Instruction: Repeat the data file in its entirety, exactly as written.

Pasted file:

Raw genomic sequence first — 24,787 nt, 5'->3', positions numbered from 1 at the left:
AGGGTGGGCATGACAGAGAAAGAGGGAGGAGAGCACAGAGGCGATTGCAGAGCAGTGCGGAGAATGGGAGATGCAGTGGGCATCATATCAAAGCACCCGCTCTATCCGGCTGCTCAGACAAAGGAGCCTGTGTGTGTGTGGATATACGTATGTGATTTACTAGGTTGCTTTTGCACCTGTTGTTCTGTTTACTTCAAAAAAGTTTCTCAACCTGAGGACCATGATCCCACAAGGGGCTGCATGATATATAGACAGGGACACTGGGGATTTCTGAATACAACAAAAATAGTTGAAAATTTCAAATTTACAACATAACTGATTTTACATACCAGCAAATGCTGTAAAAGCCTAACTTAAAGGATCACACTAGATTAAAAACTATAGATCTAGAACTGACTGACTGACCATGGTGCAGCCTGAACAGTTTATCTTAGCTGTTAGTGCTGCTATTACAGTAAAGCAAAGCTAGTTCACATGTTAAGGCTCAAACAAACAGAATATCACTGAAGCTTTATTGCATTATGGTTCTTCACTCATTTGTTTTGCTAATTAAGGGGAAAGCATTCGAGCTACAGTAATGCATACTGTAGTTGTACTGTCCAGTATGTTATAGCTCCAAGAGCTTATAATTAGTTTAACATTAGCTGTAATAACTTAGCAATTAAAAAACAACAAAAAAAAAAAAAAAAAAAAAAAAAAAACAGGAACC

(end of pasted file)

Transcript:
Raw genomic sequence first — 24,787 nt, 5'->3', positions numbered from 1 at the left:
AGGGTGGGCATGACAGAGAAAGAGGGAGGAGAGCACAGAGGCGATTGCAGAGCAGTGCGGAGAATGGGAGATGCAGTGGGCATCATATCAAAGCACCCGCTCTATCCGGCTGCTCAGACAAAGGAGCCTGTGTGTGTGTGGATATACGTATGTGATTTACTAGGTTGCTTTTGCACCTGTTGTTCTGTTTACTTCAAAAAAGTTTCTCAACCTGAGGACCATGATCCCACAAGGGGCTGCATGATATATAGACAGGGACACTGGGGATTTCTGAATACAACAAAAATAGTTGAAAATTTCAAATTTACAACATAACTGATTTTACATACCAGCAAATGCTGTAAAAGCCTAACTTAAAGGATCACACTAGATTAAAAACTATAGATCTAGAACTGACTGACTGACCATGGTGCAGCCTGAACAGTTTATCTTAGCTGTTAGTGCTGCTATTACAGTAAAGCAAAGCTAGTTCACATGTTAAGGCTCAAACAAACAGAATATCACTGAAGCTTTATTGCATTATGGTTCTTCACTCATTTGTTTTGCTAATTAAGGGGAAAGCATTCGAGCTACAGTAATGCATACTGTAGTTGTACTGTCCAGTATGTTATAGCTCCAAGAGCTTATAATTAGTTTAACATTAGCTGTAATAACTTAGCAATTAAAAAACAACAAAAAAAAAAAAAAAAAAAAAAAAAAAACAGGAACC